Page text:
Perspective can allow two people to see the same object and relate different descriptions. It can start wars and create suffering and it can bring people together to unify the world. An object could be a simple ball, encased in rubber, inflated with air - or it can be a toy used to excite and enlighten a child, teaching principles like working hard and achieving goals. Perspective has helped people like Jacqueline Novogratz see potential in the eyes of the world's poorest people.
Jacqueline has always been able to see the world differently. A lesson on perspective came when she saw a blue sweater that she had once owned and donated in her youth appearing on a child in Rwanda. It was tangible proof that our efforts do not go unnoticed or unappreciated. Everyone’s contributions help, but the world needs innovative solutions to solve complex issues like poverty.
Founding the Acumen Fund in 2001, Novogratz sought to create a non-profit organization that would focus on empowering entrepreneurs in some of the world's poorest countries instead of just providing handouts. Forbes Magazine described her efforts as "a new twist on the old adage about teaching a man to fish, except that Novogratz wants to build an entire fish market." Referred to as social entrepreneurship, the Acumen Fund’s model empowers those who otherwise would not have been able to help themselves.
The Acumen Fund has attracted worldwide attention for its success and continues to grow and create new perspectives on the way poverty is perceived and treated. Those at the Fund have single handedly gained support and invested over $80 million into 70 different companies which operate throughout South Asia and Africa. To qualify for the funds, recipients have to be focused on providing affordable healthcare, water, housing and energy to people who normally wouldn't be able to afford these services. The investments made by the Acumen Fund have given jobs to an estimated 57,000 unskilled workers and have even increased the net worth of these companies to an estimated $360 million, effecting change that shapes the lives of over 90 million people.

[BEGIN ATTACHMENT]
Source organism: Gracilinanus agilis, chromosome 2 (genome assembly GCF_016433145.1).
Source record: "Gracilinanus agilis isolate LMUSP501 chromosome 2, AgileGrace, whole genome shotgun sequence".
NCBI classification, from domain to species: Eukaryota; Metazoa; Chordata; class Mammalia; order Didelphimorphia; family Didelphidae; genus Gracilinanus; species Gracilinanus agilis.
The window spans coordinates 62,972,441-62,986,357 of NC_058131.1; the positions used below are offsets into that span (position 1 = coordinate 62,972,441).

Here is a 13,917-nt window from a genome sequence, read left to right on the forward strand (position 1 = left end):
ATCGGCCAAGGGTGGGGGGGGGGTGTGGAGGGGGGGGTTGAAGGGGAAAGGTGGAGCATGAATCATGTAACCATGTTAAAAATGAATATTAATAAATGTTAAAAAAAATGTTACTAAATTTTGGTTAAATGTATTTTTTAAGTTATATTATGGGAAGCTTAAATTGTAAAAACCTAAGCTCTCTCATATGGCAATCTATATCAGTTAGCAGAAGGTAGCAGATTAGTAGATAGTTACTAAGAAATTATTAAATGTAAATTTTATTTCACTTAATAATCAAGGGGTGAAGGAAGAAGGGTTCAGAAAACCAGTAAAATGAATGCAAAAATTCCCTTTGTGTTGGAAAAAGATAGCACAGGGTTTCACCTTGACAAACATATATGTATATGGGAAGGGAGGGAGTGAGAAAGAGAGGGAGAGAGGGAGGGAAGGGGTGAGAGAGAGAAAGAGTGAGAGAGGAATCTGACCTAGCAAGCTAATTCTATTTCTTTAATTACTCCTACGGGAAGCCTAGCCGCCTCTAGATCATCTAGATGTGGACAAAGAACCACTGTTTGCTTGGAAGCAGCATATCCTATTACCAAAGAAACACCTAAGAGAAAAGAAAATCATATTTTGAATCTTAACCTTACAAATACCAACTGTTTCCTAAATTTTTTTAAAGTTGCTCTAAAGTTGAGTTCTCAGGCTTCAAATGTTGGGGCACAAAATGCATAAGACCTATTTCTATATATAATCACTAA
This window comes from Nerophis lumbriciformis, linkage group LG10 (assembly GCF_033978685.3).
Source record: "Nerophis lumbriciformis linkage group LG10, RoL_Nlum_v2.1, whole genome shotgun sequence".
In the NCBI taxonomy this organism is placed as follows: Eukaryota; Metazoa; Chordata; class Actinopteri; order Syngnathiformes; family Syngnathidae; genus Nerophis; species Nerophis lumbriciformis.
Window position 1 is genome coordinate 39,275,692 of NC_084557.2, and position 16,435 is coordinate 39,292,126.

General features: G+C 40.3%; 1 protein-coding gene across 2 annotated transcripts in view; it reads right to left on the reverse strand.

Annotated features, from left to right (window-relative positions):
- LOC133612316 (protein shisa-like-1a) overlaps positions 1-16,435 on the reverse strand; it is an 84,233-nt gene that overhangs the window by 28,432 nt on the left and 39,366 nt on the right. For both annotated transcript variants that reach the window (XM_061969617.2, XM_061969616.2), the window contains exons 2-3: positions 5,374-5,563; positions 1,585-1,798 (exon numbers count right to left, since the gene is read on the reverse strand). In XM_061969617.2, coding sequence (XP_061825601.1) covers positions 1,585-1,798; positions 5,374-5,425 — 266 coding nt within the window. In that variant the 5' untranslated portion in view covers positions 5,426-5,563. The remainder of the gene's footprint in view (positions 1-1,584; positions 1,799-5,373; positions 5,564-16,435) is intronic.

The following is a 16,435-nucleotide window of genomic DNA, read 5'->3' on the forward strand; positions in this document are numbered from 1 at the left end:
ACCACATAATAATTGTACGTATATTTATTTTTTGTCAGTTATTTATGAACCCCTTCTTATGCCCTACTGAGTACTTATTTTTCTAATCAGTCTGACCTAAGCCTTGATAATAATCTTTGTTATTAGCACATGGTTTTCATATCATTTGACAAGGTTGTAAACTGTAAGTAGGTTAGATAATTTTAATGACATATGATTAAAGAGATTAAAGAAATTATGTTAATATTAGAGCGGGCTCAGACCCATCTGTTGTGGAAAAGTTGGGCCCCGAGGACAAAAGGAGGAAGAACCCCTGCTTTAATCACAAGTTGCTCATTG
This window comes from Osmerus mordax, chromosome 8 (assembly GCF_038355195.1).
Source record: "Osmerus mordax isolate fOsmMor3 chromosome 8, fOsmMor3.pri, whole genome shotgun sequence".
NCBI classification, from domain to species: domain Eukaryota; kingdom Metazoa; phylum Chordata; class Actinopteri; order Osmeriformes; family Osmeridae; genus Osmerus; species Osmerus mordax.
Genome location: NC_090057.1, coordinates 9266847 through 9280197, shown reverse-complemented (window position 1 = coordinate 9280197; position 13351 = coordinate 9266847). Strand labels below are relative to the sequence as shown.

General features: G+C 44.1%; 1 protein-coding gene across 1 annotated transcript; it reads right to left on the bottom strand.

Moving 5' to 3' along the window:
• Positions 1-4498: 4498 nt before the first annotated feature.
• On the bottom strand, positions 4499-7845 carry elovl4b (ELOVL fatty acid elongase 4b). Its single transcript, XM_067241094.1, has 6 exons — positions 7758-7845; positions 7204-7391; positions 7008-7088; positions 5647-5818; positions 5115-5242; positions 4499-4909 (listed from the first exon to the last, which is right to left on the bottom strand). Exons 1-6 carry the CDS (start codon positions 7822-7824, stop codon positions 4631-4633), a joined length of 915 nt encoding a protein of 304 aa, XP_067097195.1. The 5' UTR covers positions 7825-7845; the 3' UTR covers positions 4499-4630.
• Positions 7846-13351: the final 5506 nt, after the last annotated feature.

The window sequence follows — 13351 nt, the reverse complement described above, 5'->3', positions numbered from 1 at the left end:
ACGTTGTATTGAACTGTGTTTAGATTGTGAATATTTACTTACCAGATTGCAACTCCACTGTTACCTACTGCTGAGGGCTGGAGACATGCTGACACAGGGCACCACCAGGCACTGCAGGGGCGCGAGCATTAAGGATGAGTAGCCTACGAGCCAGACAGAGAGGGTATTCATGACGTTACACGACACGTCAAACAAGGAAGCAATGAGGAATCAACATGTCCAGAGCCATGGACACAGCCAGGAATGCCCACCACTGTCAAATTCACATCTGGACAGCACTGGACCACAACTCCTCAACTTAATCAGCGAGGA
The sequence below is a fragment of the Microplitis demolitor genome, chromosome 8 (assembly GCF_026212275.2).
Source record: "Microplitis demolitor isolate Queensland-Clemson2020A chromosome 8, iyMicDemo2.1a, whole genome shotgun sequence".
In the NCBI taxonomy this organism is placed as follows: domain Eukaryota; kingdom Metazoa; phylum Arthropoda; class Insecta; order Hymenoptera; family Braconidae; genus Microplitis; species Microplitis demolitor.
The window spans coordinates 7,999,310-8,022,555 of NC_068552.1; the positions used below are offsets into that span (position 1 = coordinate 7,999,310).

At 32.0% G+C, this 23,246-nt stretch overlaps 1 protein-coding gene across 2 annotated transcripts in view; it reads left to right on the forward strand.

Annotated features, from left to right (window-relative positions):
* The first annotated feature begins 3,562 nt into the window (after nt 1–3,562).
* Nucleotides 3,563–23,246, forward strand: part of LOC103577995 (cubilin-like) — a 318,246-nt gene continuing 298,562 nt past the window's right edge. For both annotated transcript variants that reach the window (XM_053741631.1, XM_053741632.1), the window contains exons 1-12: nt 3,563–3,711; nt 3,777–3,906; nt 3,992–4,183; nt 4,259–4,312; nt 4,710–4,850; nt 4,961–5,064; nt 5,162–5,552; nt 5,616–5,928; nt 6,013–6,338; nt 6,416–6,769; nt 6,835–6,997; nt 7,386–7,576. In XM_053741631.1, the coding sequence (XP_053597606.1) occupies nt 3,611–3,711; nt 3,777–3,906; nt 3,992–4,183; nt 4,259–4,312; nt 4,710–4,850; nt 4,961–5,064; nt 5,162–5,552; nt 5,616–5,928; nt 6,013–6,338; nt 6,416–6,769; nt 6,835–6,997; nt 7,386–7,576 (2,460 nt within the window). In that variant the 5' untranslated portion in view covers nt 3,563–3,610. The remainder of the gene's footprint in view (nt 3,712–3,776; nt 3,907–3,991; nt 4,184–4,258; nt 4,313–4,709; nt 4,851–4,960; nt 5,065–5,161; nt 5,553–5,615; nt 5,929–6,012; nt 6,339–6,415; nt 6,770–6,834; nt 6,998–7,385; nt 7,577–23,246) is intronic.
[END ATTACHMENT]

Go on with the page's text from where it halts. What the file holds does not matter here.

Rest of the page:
Aside from devoting her life to the Acumen Fund, Novogratz is on the advisory boards of MIT's Legatum Center and the Harvard Business School Social Enterprise Initiative. She also sits on the Aspen Institute Board of Trustees and the board of IDEO.org and is a member of the Council of Foreign Relations and the World Economic Forum Global Agenda Council for Social Innovation. Jacqueline was also appointed by Secretary Clinton to the Department of State’s Foreign Affairs Policy Board. She is a frequent speaker at TED, a conference dedicated to spreading innovative ideas by some of the world’s greatest thinkers.
Jacqueline was featured on the cover of the December 2011 issue of Forbes Magazine for its special on social innovation. She was included in Foreign Policy's list of Top 100 Global Thinkers and The Daily Beast's 25 Smartest People of the Decade. In the past she has founded and directed The Philanthropy Workshop and The Next Generation Leadership programs at the Rockefeller Foundation, as well as Duterimbere, a micro-finance company based in Rwanda.
Before starting her career in social entrepreneurship and international banking she studied and received a BA in Economics/International Relations at the University of Virginia. She later studied at Stanford University, receiving her MBA. Jacqueline is also the recipient of honorary doctorates from the University of Notre Dame, Wofford College, Gettysburg College, and Fordham University.
Her book The Blue Sweater: Bridging the Gap between the Rich and Poor in an Interconnected World serves as a memoir relating her experience in transforming herself from an international banker in New York to social entrepreneur and founder of the Acumen Fund. The pages challenge readers to see the world differently, to see The Blue Sweater not as an object that needed to be discarded, but as the start of a journey to bring warmth to a child who needed and deserved basic warmth.
By Jyle Dupuis
Image by ©Joyce Ravid
First published on UVa Women's Center website (May 2013)
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